Larfarge (Aggregates) Ltd v Newham London Borough

The adjudicator communicated his decision to the parties when he sent it by e-mail to them on the basis of what he had said in his letter of initial directions as to correspondence (other than for the publication of his decisions)
 
LARFARGE (AGGREGATES) LTD v NEWHAM LONDON BOROUGH

Commercial Court
Cooke J
24 June 2005
 
 
The contract was for effecting minor roadway engineering works. A dispute arose which was referred to adjudication. The issue for determination was whether the local authority had served its notice of arbitration referring the dispute which formed the subject matter of the adjudication within three months of the giving of the decision (as was required by the contract). Determining this issue involved consideration of when the adjudicator had given his decision. In this connection the adjudicator stated in his letter of initial directions that it was his usual practice to correspond by fax without the use of post, other than for the publication of his decisions, and occasionally to copy documents by e-mail and sent the decision (in the first instance) by e-mail.
 
Cooke J held that the adjudicator had given his decision to the parties when he sent it by e-mail to them on the basis that there was no contractually agreed procedure for the adjudication in question whereby his decision had to be given in any particular way. The adjudicator's statement in his letter did not amount to a contractually agreed procedure whereby his decision had to be given in any particular way and he was not fettered by those statements from sending his decision in any way he chose. All the adjudicator was doing was to give advance notice of his usual method of communication to ensure that the parties did not object to communications by fax with copy documents sent by e-mail. In particular he was not committing himself to sending his decision by post where the parties were content to communicate by e-mail.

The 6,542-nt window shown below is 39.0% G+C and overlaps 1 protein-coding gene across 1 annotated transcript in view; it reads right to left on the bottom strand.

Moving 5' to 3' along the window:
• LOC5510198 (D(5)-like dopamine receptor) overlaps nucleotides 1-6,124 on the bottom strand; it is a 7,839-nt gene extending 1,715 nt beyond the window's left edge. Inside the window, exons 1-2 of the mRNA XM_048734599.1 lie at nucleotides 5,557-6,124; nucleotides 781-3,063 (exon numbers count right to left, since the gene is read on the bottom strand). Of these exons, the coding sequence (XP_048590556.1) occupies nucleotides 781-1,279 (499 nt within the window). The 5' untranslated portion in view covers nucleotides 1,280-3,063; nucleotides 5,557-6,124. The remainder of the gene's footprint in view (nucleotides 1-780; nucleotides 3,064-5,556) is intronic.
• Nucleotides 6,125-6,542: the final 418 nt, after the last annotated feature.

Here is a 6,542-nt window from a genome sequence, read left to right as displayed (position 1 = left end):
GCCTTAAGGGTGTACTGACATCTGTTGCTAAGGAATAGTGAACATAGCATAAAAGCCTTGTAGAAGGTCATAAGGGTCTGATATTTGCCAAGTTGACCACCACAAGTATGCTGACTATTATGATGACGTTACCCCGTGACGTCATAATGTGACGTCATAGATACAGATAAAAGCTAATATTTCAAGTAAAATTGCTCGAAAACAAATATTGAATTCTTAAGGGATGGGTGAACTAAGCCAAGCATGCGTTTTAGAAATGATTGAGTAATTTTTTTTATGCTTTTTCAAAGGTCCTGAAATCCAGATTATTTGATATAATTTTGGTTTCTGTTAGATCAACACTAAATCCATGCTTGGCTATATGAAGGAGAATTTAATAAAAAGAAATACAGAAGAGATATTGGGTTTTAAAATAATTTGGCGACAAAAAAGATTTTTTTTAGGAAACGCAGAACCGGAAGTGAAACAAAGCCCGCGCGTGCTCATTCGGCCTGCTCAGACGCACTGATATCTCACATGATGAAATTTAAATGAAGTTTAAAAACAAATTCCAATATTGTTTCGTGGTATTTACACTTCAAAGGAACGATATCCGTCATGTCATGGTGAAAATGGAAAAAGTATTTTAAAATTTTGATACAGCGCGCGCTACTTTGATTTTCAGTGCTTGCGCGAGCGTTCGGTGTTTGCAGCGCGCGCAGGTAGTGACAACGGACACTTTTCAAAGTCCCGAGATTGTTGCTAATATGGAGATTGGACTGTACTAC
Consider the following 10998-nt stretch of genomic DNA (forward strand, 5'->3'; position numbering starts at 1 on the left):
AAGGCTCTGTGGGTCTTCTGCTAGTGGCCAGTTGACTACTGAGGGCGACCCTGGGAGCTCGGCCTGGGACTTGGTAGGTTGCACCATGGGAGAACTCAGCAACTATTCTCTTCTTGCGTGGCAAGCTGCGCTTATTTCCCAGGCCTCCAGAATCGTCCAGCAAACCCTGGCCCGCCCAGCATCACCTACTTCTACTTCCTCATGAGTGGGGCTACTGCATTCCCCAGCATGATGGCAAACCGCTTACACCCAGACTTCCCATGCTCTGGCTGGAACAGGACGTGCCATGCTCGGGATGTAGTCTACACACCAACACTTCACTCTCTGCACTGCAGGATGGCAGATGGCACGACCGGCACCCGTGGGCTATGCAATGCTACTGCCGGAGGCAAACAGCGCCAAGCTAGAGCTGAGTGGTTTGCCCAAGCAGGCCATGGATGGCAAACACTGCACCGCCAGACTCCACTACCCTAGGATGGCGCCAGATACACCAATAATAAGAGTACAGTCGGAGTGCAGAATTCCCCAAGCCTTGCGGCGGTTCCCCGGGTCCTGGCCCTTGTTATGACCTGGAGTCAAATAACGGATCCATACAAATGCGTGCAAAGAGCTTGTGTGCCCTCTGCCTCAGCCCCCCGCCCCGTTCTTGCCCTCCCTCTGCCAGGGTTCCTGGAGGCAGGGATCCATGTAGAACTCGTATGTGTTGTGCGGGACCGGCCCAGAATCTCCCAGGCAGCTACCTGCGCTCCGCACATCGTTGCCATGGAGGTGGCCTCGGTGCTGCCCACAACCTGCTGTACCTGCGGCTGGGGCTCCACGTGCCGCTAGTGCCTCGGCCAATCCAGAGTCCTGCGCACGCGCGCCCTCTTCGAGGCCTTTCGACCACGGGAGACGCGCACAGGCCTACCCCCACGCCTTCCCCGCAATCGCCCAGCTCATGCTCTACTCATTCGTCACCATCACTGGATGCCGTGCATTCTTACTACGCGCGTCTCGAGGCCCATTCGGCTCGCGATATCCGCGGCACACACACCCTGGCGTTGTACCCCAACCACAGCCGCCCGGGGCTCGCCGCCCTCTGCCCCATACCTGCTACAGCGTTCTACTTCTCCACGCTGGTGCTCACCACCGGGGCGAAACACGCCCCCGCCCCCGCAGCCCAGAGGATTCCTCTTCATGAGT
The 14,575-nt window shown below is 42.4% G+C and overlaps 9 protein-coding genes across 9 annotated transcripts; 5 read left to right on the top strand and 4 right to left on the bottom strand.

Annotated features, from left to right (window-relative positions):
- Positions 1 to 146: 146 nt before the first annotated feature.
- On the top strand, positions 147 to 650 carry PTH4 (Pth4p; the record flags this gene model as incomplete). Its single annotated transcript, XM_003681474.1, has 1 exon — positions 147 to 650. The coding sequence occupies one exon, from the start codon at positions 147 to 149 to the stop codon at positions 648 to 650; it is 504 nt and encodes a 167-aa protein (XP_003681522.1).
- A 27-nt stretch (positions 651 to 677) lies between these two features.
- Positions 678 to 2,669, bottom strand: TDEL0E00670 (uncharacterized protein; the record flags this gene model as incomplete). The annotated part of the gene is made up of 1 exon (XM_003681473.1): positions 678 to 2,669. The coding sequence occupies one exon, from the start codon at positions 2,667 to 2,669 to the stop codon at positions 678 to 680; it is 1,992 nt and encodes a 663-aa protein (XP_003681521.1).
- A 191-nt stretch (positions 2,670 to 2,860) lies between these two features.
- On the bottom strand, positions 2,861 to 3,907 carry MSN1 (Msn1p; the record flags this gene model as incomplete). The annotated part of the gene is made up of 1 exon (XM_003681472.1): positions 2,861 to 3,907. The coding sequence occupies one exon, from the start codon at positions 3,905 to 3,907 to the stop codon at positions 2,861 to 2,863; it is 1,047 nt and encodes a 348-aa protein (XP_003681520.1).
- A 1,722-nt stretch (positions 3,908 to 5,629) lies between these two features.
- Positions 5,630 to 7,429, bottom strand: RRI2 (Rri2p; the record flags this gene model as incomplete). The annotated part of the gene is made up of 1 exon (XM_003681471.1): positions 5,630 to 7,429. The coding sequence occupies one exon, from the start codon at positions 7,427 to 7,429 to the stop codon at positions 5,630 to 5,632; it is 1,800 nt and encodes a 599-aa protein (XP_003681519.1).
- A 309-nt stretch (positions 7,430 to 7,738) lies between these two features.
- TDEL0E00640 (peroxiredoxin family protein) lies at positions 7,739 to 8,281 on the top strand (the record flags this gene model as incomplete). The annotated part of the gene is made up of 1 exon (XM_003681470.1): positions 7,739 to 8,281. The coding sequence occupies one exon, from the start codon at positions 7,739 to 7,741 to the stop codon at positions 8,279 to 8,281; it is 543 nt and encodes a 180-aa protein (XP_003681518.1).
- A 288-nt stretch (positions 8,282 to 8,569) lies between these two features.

It was not the case, as the local authority contended, that the giving by the adjudicator of his decision was subject to the contractual provision governing the giving of contractual notices (by post) with the result that the decision was not given until it was (subsequently) posted by the adjudicator insofar as the contract provided for the giving of a number of notices, such as a "notice of dispute", a "notice in writing" seeking agreement to conciliation, a "notice of adjudication", a "notice to refer" and a "notice to concur", but these were notices to be given by one party to the other.
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